PhotoLittle Debbie isn't what she seems. That's the message from the nonprofit Center for Science in the Public Interest, which says Little Debbie Swiss Rolls are short on chocolate but long on food coloring.

CSPI says the popular treats have a combined 32 milligrams of Yellow 5, Red 40, and Blue 1 per serving. That level of artificial food dye is troubling, according to the group, since clinical trials have shown that modest percentages of children experience adverse behavioral reactions after consuming about that much.

All that dye makes up for the absence of cocoa, according to CSPI. It says the primary ingredients in Little Debbie Swiss Rolls, manufactured by McKee Foods, are sugar, water, flour, and oil. Less than two percent of the product is cocoa, which means that much of the dark, chocolatey brown color of the product comes from yellow, red, and blue dye.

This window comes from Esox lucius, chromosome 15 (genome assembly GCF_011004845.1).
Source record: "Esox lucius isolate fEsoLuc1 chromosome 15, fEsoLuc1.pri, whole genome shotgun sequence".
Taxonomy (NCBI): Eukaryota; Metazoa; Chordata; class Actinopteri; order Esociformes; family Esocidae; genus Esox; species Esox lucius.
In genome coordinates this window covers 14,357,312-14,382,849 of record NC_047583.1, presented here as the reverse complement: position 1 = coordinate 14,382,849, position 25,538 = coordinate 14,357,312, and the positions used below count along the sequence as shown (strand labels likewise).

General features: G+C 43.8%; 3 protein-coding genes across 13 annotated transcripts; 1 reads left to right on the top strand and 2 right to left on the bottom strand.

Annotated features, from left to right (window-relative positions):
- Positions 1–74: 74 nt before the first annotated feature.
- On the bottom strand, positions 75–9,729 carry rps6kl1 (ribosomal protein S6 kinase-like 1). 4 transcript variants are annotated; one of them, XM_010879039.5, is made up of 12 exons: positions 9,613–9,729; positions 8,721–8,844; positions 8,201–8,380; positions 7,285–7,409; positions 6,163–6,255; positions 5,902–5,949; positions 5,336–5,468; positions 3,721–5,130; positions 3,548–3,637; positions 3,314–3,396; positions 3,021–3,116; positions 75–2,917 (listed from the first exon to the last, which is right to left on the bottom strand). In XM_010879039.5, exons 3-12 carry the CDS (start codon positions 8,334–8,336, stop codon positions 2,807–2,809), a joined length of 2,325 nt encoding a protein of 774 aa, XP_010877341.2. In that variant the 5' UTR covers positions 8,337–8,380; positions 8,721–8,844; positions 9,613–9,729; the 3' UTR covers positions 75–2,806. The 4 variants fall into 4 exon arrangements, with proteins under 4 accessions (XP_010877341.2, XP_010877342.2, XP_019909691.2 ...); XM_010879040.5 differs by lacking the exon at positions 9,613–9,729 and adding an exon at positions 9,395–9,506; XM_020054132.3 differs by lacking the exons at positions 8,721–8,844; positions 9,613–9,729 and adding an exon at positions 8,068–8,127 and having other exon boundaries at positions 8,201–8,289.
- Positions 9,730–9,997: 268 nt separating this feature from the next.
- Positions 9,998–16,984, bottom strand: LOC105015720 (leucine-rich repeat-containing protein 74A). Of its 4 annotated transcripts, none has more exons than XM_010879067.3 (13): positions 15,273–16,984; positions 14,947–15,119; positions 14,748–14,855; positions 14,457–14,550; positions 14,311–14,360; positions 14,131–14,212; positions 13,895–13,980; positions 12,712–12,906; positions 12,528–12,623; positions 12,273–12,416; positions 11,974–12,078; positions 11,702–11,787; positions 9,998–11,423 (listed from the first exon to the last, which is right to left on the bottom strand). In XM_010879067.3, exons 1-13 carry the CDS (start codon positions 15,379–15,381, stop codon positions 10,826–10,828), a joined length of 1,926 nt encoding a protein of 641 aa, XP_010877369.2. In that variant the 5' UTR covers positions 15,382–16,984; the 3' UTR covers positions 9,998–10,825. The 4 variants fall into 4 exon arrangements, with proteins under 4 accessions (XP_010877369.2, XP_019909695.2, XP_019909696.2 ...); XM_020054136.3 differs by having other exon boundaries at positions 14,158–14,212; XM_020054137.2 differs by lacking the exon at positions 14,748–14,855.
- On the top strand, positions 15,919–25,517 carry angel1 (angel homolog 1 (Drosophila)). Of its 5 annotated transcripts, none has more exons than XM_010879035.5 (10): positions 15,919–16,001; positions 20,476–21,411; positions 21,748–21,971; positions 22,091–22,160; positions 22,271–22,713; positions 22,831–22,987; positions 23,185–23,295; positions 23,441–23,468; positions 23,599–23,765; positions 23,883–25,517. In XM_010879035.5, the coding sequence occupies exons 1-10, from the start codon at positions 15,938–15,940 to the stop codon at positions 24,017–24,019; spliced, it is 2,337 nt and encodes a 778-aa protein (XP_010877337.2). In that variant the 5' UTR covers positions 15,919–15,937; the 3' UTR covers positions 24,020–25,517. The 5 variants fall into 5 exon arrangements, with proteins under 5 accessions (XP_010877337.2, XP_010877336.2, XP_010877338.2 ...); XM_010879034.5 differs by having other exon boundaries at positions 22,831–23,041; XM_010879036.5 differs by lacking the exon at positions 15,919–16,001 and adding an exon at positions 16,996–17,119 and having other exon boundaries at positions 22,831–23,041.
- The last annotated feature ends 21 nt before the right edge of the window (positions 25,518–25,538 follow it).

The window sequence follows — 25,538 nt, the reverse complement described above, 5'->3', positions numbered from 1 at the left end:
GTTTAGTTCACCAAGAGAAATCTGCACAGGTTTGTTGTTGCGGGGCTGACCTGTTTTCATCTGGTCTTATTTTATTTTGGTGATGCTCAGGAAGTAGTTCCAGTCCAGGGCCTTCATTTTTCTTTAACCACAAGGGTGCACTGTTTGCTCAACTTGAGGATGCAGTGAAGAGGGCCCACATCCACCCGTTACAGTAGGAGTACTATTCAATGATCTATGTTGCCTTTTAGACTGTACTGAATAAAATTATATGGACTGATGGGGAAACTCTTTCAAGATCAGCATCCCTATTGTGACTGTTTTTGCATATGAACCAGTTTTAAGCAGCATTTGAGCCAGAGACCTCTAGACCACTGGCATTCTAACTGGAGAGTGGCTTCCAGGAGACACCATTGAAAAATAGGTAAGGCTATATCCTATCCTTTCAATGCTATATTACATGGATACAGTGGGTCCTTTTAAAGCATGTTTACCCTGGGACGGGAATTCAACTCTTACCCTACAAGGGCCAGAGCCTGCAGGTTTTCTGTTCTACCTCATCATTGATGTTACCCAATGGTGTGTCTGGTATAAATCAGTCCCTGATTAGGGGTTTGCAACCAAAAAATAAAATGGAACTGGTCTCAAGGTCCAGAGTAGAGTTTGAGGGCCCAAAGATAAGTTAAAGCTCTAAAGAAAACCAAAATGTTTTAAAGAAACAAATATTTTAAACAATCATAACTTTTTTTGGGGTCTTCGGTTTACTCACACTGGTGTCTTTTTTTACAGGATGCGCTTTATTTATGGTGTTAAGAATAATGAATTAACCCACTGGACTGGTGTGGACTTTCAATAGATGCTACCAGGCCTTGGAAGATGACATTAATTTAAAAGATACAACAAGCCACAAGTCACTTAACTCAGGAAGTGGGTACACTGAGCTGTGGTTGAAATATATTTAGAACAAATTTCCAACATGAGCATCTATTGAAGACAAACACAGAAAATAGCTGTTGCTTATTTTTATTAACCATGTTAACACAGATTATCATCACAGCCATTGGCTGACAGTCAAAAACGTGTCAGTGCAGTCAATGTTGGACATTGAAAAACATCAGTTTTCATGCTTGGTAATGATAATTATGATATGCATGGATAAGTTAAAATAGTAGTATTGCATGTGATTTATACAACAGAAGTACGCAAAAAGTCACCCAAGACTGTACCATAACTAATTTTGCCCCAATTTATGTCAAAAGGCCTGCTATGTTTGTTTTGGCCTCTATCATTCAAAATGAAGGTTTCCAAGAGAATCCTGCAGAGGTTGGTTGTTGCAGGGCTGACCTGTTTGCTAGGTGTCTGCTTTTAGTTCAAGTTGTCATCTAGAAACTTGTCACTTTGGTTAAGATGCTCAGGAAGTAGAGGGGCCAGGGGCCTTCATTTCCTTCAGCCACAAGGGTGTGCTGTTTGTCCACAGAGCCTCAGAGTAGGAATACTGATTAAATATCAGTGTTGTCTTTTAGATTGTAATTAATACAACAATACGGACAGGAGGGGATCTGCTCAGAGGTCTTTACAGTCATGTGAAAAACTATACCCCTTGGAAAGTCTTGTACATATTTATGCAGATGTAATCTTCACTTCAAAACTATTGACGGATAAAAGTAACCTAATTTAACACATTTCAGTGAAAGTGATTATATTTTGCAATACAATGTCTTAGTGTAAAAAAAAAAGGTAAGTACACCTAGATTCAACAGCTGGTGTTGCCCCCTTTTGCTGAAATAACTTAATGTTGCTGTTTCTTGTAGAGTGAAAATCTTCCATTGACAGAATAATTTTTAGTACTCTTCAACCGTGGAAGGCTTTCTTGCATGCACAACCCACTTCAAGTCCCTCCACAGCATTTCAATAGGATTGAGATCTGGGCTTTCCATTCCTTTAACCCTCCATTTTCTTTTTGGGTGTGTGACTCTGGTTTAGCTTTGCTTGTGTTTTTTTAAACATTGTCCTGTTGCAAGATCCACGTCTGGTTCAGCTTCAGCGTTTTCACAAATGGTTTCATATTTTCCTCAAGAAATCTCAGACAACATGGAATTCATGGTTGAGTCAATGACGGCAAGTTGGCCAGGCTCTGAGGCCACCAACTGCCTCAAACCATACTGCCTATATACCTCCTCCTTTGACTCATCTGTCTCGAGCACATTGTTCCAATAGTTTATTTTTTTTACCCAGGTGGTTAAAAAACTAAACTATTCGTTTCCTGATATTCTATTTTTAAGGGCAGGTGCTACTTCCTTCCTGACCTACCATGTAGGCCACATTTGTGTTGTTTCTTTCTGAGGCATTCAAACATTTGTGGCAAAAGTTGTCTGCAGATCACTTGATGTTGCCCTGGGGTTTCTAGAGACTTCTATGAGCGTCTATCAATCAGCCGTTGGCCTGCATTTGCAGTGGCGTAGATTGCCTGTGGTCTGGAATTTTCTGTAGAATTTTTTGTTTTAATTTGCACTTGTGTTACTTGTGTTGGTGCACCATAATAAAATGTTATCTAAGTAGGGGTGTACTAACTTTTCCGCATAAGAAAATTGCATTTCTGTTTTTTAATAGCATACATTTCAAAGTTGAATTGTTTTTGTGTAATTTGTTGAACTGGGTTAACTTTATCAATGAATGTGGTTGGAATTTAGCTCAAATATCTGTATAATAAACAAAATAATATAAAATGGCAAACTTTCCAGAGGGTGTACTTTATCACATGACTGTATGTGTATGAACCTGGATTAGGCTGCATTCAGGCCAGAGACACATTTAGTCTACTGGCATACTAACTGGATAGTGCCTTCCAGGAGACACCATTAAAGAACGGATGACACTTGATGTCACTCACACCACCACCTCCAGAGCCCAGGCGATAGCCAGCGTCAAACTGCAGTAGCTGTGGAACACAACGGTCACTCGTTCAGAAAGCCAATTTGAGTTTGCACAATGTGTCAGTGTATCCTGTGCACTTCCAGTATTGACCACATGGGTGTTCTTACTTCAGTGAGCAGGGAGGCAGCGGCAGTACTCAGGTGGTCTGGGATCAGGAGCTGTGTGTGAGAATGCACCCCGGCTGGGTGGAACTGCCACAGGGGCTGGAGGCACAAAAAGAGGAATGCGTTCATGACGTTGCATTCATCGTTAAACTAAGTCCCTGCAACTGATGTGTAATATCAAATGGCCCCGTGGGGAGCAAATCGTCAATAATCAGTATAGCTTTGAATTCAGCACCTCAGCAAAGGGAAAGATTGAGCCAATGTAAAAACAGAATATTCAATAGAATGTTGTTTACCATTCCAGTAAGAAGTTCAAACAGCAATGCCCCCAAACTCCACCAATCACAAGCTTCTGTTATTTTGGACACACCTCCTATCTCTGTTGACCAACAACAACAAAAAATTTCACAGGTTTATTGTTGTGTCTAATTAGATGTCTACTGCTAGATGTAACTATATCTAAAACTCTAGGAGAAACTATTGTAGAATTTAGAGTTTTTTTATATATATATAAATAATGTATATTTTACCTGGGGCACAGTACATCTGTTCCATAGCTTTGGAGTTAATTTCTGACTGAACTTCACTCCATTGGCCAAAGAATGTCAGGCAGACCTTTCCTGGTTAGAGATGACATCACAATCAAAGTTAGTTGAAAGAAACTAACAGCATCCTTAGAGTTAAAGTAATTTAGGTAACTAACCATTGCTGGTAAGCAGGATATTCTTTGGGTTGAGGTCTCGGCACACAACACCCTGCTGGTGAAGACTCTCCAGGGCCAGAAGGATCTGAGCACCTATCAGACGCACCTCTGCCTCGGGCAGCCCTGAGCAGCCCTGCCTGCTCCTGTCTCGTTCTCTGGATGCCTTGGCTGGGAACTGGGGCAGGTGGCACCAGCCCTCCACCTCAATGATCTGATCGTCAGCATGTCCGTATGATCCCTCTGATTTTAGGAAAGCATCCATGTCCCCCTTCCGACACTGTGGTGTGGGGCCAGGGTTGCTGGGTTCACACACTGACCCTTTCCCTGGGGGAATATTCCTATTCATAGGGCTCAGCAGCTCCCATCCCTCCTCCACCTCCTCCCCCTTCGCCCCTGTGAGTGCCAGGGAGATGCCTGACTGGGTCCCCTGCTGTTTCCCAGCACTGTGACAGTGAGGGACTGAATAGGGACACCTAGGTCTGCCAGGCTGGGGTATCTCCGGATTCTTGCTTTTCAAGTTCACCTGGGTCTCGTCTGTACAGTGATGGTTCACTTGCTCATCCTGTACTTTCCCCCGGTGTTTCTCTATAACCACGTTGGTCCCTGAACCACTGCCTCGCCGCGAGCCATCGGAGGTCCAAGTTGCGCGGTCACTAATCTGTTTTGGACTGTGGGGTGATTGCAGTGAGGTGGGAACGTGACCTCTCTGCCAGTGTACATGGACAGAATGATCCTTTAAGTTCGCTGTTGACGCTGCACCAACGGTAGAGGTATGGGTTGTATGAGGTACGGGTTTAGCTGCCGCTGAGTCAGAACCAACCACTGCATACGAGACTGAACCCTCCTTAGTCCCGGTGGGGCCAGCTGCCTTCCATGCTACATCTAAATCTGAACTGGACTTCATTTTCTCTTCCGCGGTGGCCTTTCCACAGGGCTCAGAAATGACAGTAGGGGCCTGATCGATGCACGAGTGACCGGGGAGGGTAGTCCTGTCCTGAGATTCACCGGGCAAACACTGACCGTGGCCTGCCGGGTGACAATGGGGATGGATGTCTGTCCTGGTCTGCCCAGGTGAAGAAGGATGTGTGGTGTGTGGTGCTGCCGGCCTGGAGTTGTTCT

“Keeping dyed foods away from children is not easy,” said CSPI deputy director of nutrition policy Jessica Almy.  “The FDA could make an enormous difference for hundreds of thousands of children and their families by eliminating dyes altogether, or at least requiring a warning label.”

A bad crowd

Little Debbie isn't alone, and, in fact, some foods have even more dye per serving. Betty Crocker’s Black Decorating Cake Icing has 80 mg of dyes per serving, Pillsbury Supreme Collection Red Velvet Mix has 66 mg, and Blue Bunny Red Carpet Red Velvet Premium Ice Cream has 49 mg of dye per serving, CSPI said.

In a letter to McKee Foods president and CEO Mike McKee, CSPI urged the company to make a public commitment to eliminate the use of dyes by the end of 2017. CSPI also pointed out that at least one of Little Debbie’s competitors, Hostess, is making a chocolate snack cake that doesn’t contain synthetic dyes.

“As many parents have told us, behaviors triggered by the dyes in foods impair the health and wellbeing of the child and the entire family,” CSPI wrote. 

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